STATUTE OF FRAUDS GOVERNING CONVEYANCE OF REAL ESTATE, PURCHASE-OPTION CONTRACTS
Under the applicable statute of frauds, a contract for the sale of real estate is not enforceable unless it, or a memorandum of it, is in writing and signed by the person to be charged with the contract. Tex. Bus. & Com. Code Ann. § 26.01(a), (b)(4) (Vernon 2009). For a contract concerning the conveyance of real estate to satisfy the statute of frauds, “the writing must furnish within itself, or by reference to some other existing writing, the means or data by which the particular land to be conveyed may be identified with reasonable certainty.” Wilson v. Fisher, 188 S.W.2d 150, 152 (Tex. 1945). This applies to a purchase option in a contract. See Matney v. Odom, 210 S.W.2d 980, 981–82 (Tex. 1948) (applying statute of frauds analysis to purchase option in contract). Whether a contract falls within the statute of frauds is a question of law. Iacono v. Lyons, 16 S.W.3d 92, 94 (Tex. App.—Houston [1st Dist.] 2000, no pet.).
The purpose of a description in a written conveyance is not to identify the land, but to afford a means of identification. Jones v. Kelley, 614 S.W.2d 95, 99–100 (Tex. 1983). While we apply a strict application of the statute of frauds, we allow for a liberal construction of the words describing the land. Gates v. Asher, 280 S.W.2d 247, 248 (Tex. 1955).
A metes-and-bounds description is not required to satisfy the statute of frauds. Tex. Builders v. Keller, 928 S.W.2d 479, 481 (Tex. 1996). Similarly, a plat in a recorded property description is not required. Nguyen v. Yovan, 317 S.W.3d 261, 269 (Tex. App.—Houston [1st Dist.] 2009, pet. denied). Nor does the description of the property require “[c]onviction beyond all peradventure of doubt.” Gates, 280 S.W.2d at 249; see also Templeton v. Dreiss, 961 S.W.2d 645, 659 (Tex. App.—San Antonio 1998, pet. denied) (holding mathematical certainty not required). Instead, only proof within “reasonable certainty” is required. Gates, 280 S.W.2d at 249.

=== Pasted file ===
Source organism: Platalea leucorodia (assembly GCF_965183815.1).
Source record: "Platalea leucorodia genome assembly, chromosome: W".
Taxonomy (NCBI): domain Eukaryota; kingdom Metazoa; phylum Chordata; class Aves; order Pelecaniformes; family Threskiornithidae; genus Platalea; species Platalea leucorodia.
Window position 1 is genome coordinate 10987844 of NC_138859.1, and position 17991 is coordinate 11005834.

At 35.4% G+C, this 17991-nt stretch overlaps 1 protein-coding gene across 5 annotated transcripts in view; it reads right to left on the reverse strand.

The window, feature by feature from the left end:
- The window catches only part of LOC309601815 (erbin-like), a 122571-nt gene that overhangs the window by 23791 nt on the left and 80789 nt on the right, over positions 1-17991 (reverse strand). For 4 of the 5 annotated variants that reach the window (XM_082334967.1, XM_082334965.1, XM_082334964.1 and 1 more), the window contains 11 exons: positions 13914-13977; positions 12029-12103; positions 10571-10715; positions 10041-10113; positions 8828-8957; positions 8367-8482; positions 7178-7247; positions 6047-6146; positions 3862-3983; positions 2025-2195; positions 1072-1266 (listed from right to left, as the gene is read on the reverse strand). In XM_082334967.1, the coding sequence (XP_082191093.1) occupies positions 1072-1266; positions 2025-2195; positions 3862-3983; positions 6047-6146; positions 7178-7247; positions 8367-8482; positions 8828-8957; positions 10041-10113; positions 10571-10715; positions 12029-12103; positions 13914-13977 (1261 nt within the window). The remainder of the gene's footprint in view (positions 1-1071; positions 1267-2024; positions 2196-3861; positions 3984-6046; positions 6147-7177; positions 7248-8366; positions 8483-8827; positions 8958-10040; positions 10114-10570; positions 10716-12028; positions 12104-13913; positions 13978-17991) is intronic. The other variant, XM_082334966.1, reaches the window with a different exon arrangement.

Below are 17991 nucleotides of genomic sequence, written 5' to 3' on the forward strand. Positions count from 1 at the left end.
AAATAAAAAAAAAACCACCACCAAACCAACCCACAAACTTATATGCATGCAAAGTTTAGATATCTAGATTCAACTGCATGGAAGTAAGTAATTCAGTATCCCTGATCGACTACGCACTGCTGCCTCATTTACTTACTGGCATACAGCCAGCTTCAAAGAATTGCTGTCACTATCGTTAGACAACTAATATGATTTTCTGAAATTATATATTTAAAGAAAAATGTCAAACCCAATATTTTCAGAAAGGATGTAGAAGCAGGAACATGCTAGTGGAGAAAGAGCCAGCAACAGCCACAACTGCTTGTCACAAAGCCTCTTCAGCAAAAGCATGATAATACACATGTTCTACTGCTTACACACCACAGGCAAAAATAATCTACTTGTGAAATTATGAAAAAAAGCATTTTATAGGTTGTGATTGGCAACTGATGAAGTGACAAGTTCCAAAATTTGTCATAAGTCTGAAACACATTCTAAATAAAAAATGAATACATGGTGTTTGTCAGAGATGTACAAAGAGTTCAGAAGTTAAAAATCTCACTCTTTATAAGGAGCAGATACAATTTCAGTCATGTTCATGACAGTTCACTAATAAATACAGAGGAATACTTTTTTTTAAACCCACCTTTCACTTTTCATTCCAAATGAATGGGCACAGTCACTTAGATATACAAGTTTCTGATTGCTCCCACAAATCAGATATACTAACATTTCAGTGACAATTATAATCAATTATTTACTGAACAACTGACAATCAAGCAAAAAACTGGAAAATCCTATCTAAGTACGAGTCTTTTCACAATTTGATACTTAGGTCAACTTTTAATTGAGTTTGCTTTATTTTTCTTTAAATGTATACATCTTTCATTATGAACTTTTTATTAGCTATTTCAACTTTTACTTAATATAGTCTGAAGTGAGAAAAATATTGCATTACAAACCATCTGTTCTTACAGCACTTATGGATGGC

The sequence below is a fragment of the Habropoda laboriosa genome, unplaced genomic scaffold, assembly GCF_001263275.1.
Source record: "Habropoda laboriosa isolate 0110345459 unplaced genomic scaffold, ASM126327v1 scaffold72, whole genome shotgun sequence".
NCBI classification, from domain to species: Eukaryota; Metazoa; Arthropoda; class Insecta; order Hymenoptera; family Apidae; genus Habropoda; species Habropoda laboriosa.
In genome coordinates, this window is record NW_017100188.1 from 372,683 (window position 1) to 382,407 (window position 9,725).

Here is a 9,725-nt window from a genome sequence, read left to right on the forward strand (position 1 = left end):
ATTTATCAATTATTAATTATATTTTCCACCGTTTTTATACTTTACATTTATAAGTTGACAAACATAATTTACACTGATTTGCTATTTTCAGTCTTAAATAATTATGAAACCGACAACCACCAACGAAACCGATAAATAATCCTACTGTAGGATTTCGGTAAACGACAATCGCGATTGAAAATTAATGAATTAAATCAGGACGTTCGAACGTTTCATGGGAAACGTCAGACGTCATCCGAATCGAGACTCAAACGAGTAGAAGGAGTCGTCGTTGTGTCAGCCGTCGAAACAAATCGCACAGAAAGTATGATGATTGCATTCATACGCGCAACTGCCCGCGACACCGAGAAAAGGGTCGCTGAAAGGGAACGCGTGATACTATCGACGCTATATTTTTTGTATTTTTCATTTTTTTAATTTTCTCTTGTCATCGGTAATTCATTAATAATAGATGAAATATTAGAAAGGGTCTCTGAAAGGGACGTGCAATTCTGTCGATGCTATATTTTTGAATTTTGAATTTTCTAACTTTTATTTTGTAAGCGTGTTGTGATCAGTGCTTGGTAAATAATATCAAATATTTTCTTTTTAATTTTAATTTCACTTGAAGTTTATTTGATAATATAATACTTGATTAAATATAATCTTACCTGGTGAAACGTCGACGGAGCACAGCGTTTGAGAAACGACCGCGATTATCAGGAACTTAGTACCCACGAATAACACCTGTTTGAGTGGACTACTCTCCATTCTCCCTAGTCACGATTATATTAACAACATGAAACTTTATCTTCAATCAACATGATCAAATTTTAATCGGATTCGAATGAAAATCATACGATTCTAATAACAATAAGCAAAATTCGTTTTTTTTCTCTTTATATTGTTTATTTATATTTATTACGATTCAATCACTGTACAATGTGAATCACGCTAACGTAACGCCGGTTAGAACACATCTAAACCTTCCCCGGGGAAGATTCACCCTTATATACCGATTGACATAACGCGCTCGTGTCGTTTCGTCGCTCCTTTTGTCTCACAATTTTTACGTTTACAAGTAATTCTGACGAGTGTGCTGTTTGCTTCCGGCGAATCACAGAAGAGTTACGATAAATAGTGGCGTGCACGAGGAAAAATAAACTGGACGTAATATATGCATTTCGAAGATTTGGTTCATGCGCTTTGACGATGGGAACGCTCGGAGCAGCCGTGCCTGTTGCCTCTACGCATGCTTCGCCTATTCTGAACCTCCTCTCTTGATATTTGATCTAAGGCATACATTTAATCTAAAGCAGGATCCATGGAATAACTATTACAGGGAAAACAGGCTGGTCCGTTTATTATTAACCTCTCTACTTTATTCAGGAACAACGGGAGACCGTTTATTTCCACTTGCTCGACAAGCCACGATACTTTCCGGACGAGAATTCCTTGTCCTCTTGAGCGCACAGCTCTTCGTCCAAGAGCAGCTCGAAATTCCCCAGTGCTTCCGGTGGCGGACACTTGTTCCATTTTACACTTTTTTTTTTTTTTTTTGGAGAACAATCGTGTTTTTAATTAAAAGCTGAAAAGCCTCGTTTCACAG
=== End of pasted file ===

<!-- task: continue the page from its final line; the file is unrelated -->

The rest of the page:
“If enough appears in the description so that a party familiar with the locality can identify the premises with reasonable certainty, it will be sufficient.” Id. at 248–49. Generally speaking, a property can be identified with reasonable certainty if it identifies the general area of the land and “contains information regarding the size, shape, and boundaries.” Reiland v. Patrick Thomas Props., Inc., 213 S.W.3d 431, 437 (Tex. App.—Houston [1st Dist.] 2006, pet. denied); accord Fears v. Tex. Bank, 247 S.W.3d 729, 736 (Tex. App.—Texarkana 2008, pet. denied).
“[W]hen construing a conveyance, the court does not look at terms in isolation; rather, it must give effect to all parts of the conveyance and construe the document as a whole.” Plainsman Trading Co. v. Crews, 898 S.W.2d 786, 789 (Tex. 1995). When a contract includes a map of the property to be conveyed as a part of its description of the property, this is included in the analysis of whether the description satisfies the statute of frauds. Matney, 210 S.W.2d at 984; U.S. Enters., Inc. v. Dauley, 535 S.W.2d 623, 628 (Tex. 1976). “Whether a map is helpful in remedying descriptive defects of the contract depends on whether the missing details are shown on the map.” U.S. Enters., 535 S.W.2d at 628.
While parol evidence may be considered under certain circumstances, it cannot be used to supply the “essential elements” of the contract. Wilson, 188 S.W.2d at 152. In contrast, it can be used to “explain or clarify the essential terms appearing in the” contract. Id.
If it does not sufficiently describe the land to be conveyed, a conveyance of an interest in real property is void and unenforceable under the statute of frauds. Nguyen, 317 S.W.3d at 267.
SOURCE: HOUSTON COURT OF APPEALS – NO. 01-11-00328-CV -- 4/19/12
(“The property description contained with the sublease is not so vague or ambiguous as to render its boundaries indeterminable. Additionally, the record shows that a surveyor, using the information contained in or referenced by the sublease, was able to identify the property with reasonable certainty. Accordingly, we hold that the trial court erred by determining, as a matter of law, that the property subject to the sublease’s purchase option could not be identified with a reasonable certainty.”)